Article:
Recent research found that playing video games is able to serve mood management purposes as well as contribute to gratifications such as need satisfaction. Both aspects can foster the enjoyment as entertainment experience. The current study explores the question of how in-game success as a prerequisite for satisfying the need for competence and autonomy positively influences mood repair and game enjoyment. In a laboratory setting, participants were frustrated via a highly stressing math task and then played a video game (Mario Kart). Results show that in-game success drives mood repair as reflected in the experience of anger, happiness and activation. Moreover, fulfilling the intrinsic needs for competence and autonomy mediated the effects of in-game success and predicted enjoyment of the video game. Results are discussed in context of recent conceptualizations of media entertainment and the hierarchical order of emotional gratifications.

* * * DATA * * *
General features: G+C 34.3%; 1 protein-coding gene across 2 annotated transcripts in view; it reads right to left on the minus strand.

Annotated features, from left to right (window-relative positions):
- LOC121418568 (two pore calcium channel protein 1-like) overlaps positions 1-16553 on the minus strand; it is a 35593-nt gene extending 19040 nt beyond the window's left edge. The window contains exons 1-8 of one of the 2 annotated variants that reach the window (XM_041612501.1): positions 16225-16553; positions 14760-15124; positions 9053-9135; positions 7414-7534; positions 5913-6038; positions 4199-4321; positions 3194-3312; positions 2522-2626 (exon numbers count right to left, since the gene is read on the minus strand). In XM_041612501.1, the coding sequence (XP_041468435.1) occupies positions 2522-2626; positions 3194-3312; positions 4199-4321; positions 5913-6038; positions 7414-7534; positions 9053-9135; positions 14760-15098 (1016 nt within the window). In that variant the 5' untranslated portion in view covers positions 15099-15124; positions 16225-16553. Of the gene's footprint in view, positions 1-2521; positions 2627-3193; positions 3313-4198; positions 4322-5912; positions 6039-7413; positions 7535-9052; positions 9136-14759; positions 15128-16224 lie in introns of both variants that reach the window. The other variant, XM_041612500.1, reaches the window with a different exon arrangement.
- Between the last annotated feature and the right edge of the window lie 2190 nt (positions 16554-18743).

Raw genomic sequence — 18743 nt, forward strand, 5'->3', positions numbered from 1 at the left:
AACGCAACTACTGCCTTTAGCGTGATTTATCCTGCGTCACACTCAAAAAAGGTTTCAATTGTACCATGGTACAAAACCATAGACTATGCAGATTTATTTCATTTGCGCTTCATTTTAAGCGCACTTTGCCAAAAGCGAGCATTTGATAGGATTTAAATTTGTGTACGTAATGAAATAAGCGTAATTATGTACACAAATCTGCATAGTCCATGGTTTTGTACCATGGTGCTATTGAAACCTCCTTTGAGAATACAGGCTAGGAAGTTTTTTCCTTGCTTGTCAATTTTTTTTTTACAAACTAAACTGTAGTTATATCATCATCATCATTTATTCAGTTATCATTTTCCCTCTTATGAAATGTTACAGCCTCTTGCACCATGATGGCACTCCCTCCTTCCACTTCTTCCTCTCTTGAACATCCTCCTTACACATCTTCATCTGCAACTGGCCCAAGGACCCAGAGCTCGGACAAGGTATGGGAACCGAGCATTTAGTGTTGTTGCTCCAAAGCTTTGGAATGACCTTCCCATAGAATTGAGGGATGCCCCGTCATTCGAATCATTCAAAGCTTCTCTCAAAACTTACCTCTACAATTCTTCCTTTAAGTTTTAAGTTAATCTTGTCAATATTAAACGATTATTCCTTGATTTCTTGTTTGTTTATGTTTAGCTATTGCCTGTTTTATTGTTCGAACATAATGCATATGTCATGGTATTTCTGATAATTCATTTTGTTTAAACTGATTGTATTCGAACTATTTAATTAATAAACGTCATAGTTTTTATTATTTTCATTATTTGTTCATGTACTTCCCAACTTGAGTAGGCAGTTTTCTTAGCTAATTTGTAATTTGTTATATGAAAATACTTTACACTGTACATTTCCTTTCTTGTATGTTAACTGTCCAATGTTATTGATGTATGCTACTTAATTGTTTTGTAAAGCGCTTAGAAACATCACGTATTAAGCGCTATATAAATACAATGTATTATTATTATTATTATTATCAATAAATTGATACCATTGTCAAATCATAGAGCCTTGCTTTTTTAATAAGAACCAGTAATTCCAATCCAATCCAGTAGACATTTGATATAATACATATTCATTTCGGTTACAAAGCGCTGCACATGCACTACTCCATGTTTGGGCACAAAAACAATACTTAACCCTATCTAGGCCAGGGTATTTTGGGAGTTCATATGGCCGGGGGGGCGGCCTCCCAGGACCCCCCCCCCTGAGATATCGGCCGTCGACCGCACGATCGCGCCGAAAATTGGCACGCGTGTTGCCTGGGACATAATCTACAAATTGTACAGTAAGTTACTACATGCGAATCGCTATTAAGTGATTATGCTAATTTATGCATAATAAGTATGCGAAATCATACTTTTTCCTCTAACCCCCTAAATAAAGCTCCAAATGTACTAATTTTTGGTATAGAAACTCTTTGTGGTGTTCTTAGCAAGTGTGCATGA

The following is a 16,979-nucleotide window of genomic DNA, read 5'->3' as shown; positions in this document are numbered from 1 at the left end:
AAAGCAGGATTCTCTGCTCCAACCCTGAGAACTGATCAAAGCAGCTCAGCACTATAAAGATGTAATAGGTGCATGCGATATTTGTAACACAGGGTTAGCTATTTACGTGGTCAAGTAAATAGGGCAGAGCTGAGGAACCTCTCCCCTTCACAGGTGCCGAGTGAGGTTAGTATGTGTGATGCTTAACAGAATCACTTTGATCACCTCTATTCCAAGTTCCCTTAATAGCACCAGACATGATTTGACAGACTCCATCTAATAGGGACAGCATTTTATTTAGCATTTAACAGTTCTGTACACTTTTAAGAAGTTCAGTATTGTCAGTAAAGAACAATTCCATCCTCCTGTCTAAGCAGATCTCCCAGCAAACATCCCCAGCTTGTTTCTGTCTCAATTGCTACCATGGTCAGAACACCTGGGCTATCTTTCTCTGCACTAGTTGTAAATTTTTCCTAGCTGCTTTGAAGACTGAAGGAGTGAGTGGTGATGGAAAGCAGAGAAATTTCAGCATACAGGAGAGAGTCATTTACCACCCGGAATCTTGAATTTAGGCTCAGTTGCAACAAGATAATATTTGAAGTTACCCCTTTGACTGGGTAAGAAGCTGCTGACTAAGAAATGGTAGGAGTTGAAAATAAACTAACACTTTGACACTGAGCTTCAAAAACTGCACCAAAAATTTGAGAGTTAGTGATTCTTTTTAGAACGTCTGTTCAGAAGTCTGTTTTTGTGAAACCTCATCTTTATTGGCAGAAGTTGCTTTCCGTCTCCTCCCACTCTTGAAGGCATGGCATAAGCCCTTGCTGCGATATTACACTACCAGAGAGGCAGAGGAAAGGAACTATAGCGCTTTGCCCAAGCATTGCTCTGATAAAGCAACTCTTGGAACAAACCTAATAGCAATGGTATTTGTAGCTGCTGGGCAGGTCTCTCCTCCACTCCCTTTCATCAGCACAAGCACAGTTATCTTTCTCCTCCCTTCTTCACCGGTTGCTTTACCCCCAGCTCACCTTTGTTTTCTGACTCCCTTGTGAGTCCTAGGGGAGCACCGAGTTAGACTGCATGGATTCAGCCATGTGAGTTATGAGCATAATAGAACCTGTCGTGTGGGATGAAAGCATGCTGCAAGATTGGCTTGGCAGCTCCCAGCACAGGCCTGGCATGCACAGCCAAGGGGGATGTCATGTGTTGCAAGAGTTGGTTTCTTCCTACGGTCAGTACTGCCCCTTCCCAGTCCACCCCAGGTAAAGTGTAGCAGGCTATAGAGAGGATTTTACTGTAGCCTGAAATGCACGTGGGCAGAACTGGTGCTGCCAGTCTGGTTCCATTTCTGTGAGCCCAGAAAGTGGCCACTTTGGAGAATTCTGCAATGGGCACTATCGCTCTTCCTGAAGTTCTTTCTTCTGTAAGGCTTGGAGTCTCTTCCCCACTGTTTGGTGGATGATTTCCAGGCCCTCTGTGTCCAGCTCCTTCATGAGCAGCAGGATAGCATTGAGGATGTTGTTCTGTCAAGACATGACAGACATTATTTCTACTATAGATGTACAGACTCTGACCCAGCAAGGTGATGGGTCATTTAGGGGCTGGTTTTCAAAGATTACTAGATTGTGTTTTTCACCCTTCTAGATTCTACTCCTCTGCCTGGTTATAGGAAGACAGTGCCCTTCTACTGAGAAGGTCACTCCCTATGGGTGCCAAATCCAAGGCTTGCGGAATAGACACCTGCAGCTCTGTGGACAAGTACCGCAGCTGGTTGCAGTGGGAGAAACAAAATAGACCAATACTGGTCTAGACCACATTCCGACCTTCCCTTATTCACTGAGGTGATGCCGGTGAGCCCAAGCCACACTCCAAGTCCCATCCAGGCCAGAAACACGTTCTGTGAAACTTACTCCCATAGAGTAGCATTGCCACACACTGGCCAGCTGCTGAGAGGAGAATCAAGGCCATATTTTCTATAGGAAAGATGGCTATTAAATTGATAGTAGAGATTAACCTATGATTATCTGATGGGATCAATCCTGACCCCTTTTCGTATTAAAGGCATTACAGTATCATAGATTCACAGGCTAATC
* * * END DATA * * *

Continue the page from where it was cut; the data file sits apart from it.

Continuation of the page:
Mood repair, Self-determination theory, Success, Video games
dx.doi.org/10.1016/j.chb.2014.07.037, hdl.handle.net/1765/83209
Computers in Human Behavior
Department of Media and Communication

Rieger, D, Wulf, T, Kneer, J, Frischlich, L, & Bente, G. (2014). The winner takes it all: The effect of in-game success and need satisfaction on mood repair and enjoyment. Computers in Human Behavior, 39, 281–286. doi:10.1016/j.chb.2014.07.037